By Meghan Fitzpatrick
Mama Espinoza’s restaurant is the famous landmark that puts the small agricultural town of El Rosario on the map for tourists and travelers. Born in 1908, Mama Espinoza has been serving her famous lobster tacos and burritos to people passing through El Rosario since 1930.
Before 1973, the town of El Rosario was known as “the end of the line,” because, if you were driving south down the Baja peninsula, it was the last town with a paved road. After El Rosario, the roads were treacherous and the journey south could be perilous. However in 1973, the completion of Highway 1 (otherwise known as the Transpeninsular Highway, running the entire length of the Baja Peninsula) changed El Rosario’s identity and it soon became a popular place to stop off before continuing down the long and smoothly paved road south through Baja. The road has recently been upgraded, once again, and continues south to the next stop, Cataviñia, without a hitch.
In addition to the completion of Highway 1, in 1967 the main promoter of the NORRA off-road racing tournaments organized the first ever Baja 1000 – a race that is today infamous around the world. The Baja 1000 is an off-road race that spans the entire length of the Baja peninsula, 1,000 miles, hence the name “Baja 1,000”. On the map for the Baja 1000, Mama Espinoza’s restaurant was the very first checkpoint.
The drivers in the race were all blown away by Mama’s delicious lobster tacos and burritos (and her crab soup, shrimp dishes and breakfast machaca are no slackers, either). They went back to the US and into Baja and told everyone about Mama Espinoza’s delicious food and soon her place was legendary! Mama Espinoza’s was such a huge success that it has remained a key Baja 1000 checkpoint for over 40 years now. The inside of the restaurant is decorated with memorabilia from past races and drivers, making it almost like a museum of the Baja 1,000’s history.
Mama Espinoza, whose real name is Anita Grosse Peña, has lived a very charitable and admirable life. Kindness and generosity are two qualities she believes to be very important, and you can see this carry over in her restaurant. Mama Espinoza’s was founded under the pillars of honesty, respect and quality of service. These were all important to Mama Espinoza to ensure that people would return again and again and that her customers never had a bad experience.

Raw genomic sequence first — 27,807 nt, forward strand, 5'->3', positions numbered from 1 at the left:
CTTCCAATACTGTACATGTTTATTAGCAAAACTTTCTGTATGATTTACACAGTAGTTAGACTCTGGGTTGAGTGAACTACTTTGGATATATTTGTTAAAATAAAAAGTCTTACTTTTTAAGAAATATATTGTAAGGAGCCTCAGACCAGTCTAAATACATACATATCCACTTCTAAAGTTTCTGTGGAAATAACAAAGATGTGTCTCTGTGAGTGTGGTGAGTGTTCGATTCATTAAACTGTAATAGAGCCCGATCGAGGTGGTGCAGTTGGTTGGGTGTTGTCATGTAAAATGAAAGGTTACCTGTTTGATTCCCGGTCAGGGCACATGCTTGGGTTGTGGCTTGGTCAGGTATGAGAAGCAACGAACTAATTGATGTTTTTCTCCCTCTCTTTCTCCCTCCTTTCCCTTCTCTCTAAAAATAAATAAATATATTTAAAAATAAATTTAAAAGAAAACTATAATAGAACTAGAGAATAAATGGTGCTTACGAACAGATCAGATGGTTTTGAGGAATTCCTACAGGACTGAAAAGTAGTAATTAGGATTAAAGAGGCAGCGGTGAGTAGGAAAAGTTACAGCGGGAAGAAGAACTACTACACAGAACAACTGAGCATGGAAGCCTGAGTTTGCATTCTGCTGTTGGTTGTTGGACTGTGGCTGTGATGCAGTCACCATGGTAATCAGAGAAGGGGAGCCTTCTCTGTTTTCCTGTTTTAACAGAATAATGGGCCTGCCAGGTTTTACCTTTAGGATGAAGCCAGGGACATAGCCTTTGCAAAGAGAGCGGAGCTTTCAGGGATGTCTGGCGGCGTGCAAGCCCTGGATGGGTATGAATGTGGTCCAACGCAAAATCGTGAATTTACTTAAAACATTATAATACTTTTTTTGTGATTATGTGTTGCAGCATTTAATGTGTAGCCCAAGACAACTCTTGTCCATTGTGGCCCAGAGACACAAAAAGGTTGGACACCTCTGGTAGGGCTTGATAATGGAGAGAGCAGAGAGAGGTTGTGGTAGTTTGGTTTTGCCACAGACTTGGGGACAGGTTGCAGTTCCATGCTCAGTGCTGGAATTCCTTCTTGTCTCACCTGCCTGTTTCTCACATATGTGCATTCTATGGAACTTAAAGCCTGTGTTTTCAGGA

When the restaurant first opened it was called “Espinoza’s House,” and it was run by Ana and her husband, Heraclio Espinoza. When the Baja 1,000 racers started to frequent her restaurant, the drivers of the off-road vehicles and motorcycles affectionately started to call Ana, Mama Espinoza. The name stuck and soon the name of the restaurant was changed from “Espinoza’s House” to “Mama Espinoza.”
Mama Espinoza is today 104 years old, and still enjoys coming into her restaurant to eat and enjoy a glass of wine – though she has retired from running the place. Today the restaurant is run by her daughter, Anita Elva Espinoza Grosso. Anita runs the restaurant upholding the same values that her mother believed to be so important – service of quality, honesty and respect for all of their customers. Mama Espinoza’s business has now expanded to include accommodation for travelers and a family museum next to the restaurant where visitors can learn more about the history of the restaurant and the Espinoza family.
Have you been to Mama Espinoza’s? Tell us about your experience and share any pictures you may have with us here.
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